Items that are attached except medical appliances/devices are considered to be jewelry. The primary cause for the restriction of jewelry is primary for risk minimization for the wearer and for the opponent. Earrings and various other piercings can be problematic for a player if the piercing gets caught on equipment and torn away from the body. Obviously, if a physician has provided documentation in support of a particular piercing, the local state association has the latitude (with proper justification) to make a special accommodation for the player. We need to be more vigilant to protect our players and their opponents.

COMPLIANCE OF PLAYER'S EQUIPMENT

In preparation of the new equipment that will have the NOCSAE stamp being introduced into high school baseball, it is appropriate to begin to have those discussions with players, coaches, umpires and parents. The NOCSAE stamped baseball will be available for use during the 2019 high school baseball season. The transition will be easier when all the baseballs have both the NFHS Authenticating Mark and NOCSAE seal effective January 1, 2020, but in the interim, balls that have the NFHS Authenticating Mark are permissible for use this season.

It is critical that coaches understand their responsibility regarding being knowledgeable about the equipment that their players possess and use for game competition. The NOCSAE standard for body/chest protectors is an important piece of equipment that is designed to protect the heart and cardiac cavity and reduce the risk of commotio cordis. All high school catchers will have to have new body/chest protectors beginning January 1, 2020. When a coach is asked to verify that his players are properly equipped in accordance with NFHS rules, he/she shall also verify that the participants are using only legal equipment, including bats that are unaltered from the manufacturer’s original design, production and meet the provisions of Rule 1-3-2 and helmets that meet the provisions of Rule 1-5-1 and are free of cracks and damage.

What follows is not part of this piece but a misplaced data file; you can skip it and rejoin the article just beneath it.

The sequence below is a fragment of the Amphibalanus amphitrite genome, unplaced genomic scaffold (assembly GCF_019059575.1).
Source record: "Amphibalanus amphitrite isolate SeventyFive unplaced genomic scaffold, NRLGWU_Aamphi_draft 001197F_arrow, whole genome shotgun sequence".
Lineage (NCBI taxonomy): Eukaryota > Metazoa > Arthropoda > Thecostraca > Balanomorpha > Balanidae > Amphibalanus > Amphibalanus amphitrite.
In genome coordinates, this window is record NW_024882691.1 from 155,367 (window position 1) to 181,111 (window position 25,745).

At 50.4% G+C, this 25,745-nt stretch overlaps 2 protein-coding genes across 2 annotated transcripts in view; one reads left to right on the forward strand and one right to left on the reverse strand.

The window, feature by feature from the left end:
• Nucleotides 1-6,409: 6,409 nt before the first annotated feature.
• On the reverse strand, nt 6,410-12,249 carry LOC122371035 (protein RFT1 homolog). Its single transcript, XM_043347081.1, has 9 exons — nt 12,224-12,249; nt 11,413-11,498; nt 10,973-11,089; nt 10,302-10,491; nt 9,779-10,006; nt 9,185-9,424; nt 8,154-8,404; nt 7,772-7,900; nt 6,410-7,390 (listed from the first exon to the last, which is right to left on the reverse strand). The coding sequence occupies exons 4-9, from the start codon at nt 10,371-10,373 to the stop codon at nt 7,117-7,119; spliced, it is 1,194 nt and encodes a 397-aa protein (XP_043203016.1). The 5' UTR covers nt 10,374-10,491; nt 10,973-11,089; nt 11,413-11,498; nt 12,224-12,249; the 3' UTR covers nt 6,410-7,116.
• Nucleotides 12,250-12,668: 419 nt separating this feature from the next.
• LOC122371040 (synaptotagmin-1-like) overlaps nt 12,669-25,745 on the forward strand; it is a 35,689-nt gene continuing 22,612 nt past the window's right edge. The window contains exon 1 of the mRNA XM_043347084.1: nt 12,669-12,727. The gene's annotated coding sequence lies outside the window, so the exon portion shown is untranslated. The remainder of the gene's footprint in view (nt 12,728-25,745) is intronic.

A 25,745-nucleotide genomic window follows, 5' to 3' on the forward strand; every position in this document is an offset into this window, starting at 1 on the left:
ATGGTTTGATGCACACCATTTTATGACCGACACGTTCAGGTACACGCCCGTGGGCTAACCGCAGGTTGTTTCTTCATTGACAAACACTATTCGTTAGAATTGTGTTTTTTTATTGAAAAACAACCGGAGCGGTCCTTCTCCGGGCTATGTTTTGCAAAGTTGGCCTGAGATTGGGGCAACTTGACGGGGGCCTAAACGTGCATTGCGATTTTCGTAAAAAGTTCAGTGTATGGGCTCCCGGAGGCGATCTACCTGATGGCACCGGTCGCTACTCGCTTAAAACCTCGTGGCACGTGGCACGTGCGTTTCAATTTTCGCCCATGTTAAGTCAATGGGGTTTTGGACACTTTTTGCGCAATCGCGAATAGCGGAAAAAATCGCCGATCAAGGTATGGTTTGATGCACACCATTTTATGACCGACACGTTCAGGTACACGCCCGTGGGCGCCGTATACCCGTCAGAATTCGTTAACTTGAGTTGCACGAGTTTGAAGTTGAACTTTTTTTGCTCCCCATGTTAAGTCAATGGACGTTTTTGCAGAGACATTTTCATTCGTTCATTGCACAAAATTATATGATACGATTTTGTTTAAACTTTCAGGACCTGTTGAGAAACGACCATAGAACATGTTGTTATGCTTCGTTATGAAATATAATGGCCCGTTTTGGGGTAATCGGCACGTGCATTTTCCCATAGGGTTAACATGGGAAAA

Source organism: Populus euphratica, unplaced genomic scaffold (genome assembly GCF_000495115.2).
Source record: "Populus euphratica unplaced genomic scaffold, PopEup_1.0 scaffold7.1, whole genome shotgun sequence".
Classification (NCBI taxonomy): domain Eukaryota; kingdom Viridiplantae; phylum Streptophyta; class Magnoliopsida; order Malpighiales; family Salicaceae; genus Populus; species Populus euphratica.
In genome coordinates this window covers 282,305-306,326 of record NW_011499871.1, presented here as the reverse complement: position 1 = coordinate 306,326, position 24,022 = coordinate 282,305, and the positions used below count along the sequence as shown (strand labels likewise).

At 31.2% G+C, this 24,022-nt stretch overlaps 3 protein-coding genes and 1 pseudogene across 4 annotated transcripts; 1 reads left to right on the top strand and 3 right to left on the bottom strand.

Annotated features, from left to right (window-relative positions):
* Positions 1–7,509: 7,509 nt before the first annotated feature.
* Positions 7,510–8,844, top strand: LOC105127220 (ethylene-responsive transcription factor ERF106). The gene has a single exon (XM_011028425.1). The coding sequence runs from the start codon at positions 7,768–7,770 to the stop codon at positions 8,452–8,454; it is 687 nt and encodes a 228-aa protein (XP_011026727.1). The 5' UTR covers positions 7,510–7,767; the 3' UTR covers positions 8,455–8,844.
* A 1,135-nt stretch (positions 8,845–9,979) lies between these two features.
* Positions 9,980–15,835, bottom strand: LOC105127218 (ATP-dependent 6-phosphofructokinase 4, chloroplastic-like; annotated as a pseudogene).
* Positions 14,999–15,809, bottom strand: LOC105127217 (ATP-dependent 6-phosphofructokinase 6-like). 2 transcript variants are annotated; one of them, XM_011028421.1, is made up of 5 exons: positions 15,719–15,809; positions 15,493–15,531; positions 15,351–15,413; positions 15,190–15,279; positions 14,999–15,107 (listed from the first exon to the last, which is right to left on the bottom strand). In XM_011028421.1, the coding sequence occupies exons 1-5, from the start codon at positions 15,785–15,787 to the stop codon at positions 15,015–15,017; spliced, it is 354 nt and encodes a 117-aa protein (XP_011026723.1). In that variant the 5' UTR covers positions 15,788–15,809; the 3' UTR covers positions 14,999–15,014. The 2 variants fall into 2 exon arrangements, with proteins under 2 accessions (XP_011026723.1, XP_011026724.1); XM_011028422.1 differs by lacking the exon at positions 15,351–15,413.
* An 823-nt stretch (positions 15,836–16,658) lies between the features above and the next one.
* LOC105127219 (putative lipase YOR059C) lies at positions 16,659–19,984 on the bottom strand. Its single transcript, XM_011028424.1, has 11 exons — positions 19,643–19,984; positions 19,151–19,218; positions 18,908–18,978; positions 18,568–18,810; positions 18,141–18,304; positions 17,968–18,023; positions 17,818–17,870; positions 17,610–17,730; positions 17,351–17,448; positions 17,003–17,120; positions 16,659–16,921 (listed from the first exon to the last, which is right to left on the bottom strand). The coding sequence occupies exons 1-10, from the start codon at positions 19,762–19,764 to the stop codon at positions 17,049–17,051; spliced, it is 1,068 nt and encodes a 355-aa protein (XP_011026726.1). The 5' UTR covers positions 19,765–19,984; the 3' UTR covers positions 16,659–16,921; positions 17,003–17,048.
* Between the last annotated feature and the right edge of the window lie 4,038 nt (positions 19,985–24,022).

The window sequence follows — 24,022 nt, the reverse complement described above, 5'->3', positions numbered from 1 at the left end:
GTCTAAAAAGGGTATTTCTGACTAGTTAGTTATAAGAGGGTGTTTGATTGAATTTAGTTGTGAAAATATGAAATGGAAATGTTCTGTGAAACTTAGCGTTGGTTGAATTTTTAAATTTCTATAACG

BASERUNNERS' RESPONSIBILITIES

The baserunner is arguably one of the most important roles in baseball. Without him/her there can be no scoring. However, the baserunner has tremendous responsibilities. Beside Definitions, Baserunning is the second largest rule in the NFHS Rule book. The Baseball Rules Committee wants to emphasize that the advancing baserunner has to touch the bases in the correct order (including awarded bases), he/she should not miss any base or leave a base too early, but if that occurs, he/she must return to touch the base immediately. In addition, the committee wants to point out that if the baserunner runs more than three feet away from a direct line between bases to avoid a tag or to hinder the defensive player he/she will be declared out. They must slide in a direct line between the bases. When he/she elects to slide (by rule he/she does not have to slide) it must be legal. The baserunner cannot cause illegal contact and/or illegally alter the actions of the defensive player in the immediate act of making a play or on a force play. Jumping, hurdling and leaping are all legal attempts to avoid the fielder as long as the fielder is lying on the ground. Diving over a fielder is illegal. Attention to the intricacies of base running will enhance better rule knowledge and compliance, elevate fair play and promote risk minimization.